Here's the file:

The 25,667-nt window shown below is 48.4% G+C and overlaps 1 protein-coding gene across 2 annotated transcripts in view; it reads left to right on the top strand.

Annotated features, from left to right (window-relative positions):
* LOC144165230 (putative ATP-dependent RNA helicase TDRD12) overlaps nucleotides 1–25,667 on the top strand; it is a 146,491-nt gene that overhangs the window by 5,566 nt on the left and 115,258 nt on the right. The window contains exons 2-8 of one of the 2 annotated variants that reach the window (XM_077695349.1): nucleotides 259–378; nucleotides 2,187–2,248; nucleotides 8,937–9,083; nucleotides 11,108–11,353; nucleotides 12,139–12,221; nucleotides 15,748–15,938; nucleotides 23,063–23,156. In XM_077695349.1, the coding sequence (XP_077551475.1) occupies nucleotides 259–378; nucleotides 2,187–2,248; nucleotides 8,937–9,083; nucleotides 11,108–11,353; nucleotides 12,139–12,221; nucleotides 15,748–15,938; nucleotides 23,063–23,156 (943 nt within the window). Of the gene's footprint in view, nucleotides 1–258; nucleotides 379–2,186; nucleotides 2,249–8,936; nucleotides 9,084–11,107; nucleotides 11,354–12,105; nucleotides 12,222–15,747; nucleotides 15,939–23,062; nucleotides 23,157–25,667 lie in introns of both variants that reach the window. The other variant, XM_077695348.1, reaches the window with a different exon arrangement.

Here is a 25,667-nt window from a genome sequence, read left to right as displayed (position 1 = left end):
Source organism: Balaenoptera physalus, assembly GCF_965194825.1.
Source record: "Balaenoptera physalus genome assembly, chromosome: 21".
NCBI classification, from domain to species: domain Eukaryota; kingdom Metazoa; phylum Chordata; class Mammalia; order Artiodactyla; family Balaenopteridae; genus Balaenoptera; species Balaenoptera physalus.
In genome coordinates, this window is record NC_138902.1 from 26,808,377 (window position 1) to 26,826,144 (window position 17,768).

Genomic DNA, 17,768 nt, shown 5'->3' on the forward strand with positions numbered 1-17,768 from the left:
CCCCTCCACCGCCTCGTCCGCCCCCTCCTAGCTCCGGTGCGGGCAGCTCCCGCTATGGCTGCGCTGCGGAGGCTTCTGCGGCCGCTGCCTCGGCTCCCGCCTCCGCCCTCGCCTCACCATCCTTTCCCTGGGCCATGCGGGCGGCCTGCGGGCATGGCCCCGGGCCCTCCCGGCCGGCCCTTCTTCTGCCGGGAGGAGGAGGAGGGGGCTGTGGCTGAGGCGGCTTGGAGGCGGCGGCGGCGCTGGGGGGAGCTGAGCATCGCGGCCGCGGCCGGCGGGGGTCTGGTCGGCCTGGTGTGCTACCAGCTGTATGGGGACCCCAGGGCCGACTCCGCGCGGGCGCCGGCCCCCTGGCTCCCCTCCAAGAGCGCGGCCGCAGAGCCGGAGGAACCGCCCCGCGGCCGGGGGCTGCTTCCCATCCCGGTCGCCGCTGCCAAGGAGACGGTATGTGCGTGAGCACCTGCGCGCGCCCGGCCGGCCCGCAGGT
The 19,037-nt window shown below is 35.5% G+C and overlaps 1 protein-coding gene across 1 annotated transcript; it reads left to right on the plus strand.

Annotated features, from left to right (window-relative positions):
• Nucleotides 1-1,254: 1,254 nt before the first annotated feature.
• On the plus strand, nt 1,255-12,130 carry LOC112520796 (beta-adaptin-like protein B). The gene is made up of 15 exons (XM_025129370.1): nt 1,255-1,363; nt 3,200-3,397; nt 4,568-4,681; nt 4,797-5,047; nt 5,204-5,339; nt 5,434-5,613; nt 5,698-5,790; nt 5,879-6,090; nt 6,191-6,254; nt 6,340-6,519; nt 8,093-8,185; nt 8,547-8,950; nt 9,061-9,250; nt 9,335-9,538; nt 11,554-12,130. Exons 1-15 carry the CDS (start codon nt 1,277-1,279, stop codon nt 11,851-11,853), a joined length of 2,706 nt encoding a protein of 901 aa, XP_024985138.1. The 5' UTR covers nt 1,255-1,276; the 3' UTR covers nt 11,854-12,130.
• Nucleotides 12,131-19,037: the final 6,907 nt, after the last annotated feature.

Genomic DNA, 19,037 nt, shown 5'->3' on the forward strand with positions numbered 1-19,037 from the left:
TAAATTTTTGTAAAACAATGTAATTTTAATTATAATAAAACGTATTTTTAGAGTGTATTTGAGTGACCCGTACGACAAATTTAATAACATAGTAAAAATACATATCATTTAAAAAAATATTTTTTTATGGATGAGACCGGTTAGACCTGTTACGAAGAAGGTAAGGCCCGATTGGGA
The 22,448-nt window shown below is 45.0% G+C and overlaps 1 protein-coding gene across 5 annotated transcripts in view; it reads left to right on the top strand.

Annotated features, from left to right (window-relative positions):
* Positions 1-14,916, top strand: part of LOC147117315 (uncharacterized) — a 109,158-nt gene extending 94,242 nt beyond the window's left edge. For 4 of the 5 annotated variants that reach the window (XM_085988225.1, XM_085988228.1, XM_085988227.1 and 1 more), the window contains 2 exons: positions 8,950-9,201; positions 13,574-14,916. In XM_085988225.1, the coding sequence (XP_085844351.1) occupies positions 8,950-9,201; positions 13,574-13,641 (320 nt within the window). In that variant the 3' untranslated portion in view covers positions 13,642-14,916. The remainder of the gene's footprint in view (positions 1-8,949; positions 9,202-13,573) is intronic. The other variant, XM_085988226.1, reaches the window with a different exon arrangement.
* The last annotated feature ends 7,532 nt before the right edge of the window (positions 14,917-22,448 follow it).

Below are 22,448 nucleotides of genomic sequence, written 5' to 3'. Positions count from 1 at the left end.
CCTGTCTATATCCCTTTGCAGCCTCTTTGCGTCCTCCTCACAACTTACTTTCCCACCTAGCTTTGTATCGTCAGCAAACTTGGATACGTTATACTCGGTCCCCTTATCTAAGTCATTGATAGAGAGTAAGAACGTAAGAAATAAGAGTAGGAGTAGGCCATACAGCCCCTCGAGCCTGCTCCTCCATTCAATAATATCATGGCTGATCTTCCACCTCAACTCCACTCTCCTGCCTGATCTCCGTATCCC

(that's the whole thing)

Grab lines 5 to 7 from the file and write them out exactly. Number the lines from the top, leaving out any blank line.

Source organism: Balaenoptera physalus, assembly GCF_965194825.1.
Source record: "Balaenoptera physalus genome assembly, chromosome: 21".
NCBI classification, from domain to species: domain Eukaryota; kingdom Metazoa; phylum Chordata; class Mammalia; order Artiodactyla; family Balaenopteridae; genus Balaenoptera; species Balaenoptera physalus.